The same efficacy with fewer pills is the headline, but it's the understory that makes Gilead Sciences' (Nasdaq: GILD) latest clinical trial success important for investors.

The phase 3 trial compared Gilead's new HIV drug, elvitegravir, with Merck's (NYSE: MRK) Isentress. Both drugs were given with a background of other drugs including a protease inhibitor boosted with Abbott Labs' (NYSE: ABT) Norvir.

Numerically, elvitegravir beat Isentress with 59% of patients hitting the target levels of virus in the blood compared to 57.8% for patients taking Isentress. But the trial could only show that elvitegravir was non-inferior to Isentress -- essentially it works no better or no worse. That's an acceptable outcome since Isentress has to be taken twice a day, but elvitegravir is taken half as often.

Much more importantly, though, elvitegravir is part of a quad-pill together with boosting agent cobicistat, Emtriva, and Viread. The latter two are already on the market as individual pills, a combined pill called Truvada, and in Atripla, a triple combination that also includes Bristol-Myers Squibb's (NYSE: BMY) Sustiva. Gilead is also working on gaining FDA approval of a combination of the two with Johnson & Johnson's (NYSE: JNJ) TMC278.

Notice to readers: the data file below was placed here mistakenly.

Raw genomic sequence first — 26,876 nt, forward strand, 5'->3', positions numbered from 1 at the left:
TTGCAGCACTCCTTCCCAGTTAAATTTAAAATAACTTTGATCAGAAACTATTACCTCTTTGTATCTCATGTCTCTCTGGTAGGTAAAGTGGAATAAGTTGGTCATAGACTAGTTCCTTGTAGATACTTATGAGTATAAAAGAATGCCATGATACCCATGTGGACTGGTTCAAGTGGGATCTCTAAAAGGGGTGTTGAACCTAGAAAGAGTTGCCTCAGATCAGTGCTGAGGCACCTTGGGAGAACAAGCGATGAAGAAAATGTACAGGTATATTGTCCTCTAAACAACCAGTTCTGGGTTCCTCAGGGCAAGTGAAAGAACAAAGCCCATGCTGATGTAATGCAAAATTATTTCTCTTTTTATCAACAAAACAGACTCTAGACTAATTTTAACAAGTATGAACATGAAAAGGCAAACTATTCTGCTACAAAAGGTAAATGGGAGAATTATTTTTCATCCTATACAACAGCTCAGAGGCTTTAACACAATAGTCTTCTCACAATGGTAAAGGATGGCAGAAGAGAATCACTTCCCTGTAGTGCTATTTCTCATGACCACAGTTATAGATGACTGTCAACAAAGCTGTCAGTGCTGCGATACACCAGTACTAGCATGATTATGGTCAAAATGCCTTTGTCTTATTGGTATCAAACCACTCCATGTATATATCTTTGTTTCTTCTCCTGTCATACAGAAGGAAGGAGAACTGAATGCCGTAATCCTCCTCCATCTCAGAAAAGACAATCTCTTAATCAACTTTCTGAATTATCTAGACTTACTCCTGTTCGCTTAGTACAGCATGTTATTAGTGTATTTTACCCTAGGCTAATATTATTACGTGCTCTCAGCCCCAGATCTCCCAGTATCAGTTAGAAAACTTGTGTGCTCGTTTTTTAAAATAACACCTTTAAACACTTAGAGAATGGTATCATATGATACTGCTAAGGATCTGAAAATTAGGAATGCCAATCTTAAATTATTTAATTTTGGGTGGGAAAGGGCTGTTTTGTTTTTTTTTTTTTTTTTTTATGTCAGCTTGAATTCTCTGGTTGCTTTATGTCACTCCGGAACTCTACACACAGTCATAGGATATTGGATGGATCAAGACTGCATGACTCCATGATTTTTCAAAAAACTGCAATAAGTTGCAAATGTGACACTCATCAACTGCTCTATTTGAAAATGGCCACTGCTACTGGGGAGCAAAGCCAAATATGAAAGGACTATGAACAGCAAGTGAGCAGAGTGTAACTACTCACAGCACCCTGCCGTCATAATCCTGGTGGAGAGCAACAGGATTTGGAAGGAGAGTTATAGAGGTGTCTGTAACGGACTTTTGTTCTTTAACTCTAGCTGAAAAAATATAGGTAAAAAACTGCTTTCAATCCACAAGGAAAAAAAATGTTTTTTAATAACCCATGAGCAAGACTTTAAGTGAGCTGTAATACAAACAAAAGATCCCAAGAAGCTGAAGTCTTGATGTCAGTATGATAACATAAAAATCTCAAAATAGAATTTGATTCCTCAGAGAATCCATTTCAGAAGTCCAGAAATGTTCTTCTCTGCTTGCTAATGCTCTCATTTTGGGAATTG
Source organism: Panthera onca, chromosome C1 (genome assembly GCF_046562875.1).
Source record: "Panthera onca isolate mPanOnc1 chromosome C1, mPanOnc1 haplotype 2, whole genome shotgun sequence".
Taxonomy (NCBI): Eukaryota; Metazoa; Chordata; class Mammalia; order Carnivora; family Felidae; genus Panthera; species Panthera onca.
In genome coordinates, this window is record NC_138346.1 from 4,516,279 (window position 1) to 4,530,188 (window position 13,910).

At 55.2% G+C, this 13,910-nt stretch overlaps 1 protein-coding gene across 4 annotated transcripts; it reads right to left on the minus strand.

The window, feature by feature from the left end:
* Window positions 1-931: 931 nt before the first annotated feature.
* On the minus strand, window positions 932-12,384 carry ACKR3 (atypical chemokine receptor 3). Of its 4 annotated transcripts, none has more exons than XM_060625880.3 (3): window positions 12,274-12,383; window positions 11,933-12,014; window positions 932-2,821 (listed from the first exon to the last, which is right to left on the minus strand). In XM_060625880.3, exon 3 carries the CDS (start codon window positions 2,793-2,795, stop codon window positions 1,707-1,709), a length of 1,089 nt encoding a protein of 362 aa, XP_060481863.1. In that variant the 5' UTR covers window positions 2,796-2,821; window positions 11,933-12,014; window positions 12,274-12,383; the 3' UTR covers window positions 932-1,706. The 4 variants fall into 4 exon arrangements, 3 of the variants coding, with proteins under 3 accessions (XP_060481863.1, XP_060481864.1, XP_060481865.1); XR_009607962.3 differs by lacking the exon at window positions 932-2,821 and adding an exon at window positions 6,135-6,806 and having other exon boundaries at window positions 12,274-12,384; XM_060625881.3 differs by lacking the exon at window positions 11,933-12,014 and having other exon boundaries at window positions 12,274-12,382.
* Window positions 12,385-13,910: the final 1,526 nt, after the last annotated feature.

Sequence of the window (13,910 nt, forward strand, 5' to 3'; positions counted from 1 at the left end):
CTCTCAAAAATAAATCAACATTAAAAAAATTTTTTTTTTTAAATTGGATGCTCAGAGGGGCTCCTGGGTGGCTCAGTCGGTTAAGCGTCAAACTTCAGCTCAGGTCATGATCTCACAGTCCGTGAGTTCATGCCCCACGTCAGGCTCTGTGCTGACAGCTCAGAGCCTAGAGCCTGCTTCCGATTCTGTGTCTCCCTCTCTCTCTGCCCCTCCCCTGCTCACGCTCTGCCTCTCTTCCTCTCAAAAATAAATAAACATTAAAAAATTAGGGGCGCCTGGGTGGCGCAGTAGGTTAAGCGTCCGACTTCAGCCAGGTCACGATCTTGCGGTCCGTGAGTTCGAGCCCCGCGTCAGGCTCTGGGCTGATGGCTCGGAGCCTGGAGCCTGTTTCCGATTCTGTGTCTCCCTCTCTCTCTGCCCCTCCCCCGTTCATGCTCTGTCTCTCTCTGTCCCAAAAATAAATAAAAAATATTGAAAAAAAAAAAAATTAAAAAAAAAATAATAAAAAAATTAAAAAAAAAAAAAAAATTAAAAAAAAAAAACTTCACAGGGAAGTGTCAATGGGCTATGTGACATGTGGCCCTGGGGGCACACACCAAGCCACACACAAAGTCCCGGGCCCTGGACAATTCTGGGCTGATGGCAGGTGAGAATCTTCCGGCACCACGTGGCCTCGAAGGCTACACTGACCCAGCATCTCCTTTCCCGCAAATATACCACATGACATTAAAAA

With three of the four drugs now proven successful, that just leaves booster cobicistat, formerly GS 9350, as the wild card. And of course the combination has to work together to keep the virus at bay. Phase 2 data certainly gave that indication.

The quad-pill is important to Gilead because it owns all four components of the drug. Unlike Atripla or the combo with TMC278, the company won't have to share substantial revenue on the quad.

Investors won't have to wait too much longer before they know if the quad is approvable. Two phase 3 trials should finish up later this year, which could result in an early 2012 marketing application and an approval later that year.

Interested in keeping track of Gilead as it tries to get the quad approved? Click here to add it to My Watchlist, which will help you keep track of all our Foolish analysis on Gilead.

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Fool contributor Brian Orelli, Ph.D., doesn't own shares of any company mentioned in this article. The Fool has a disclosure policy.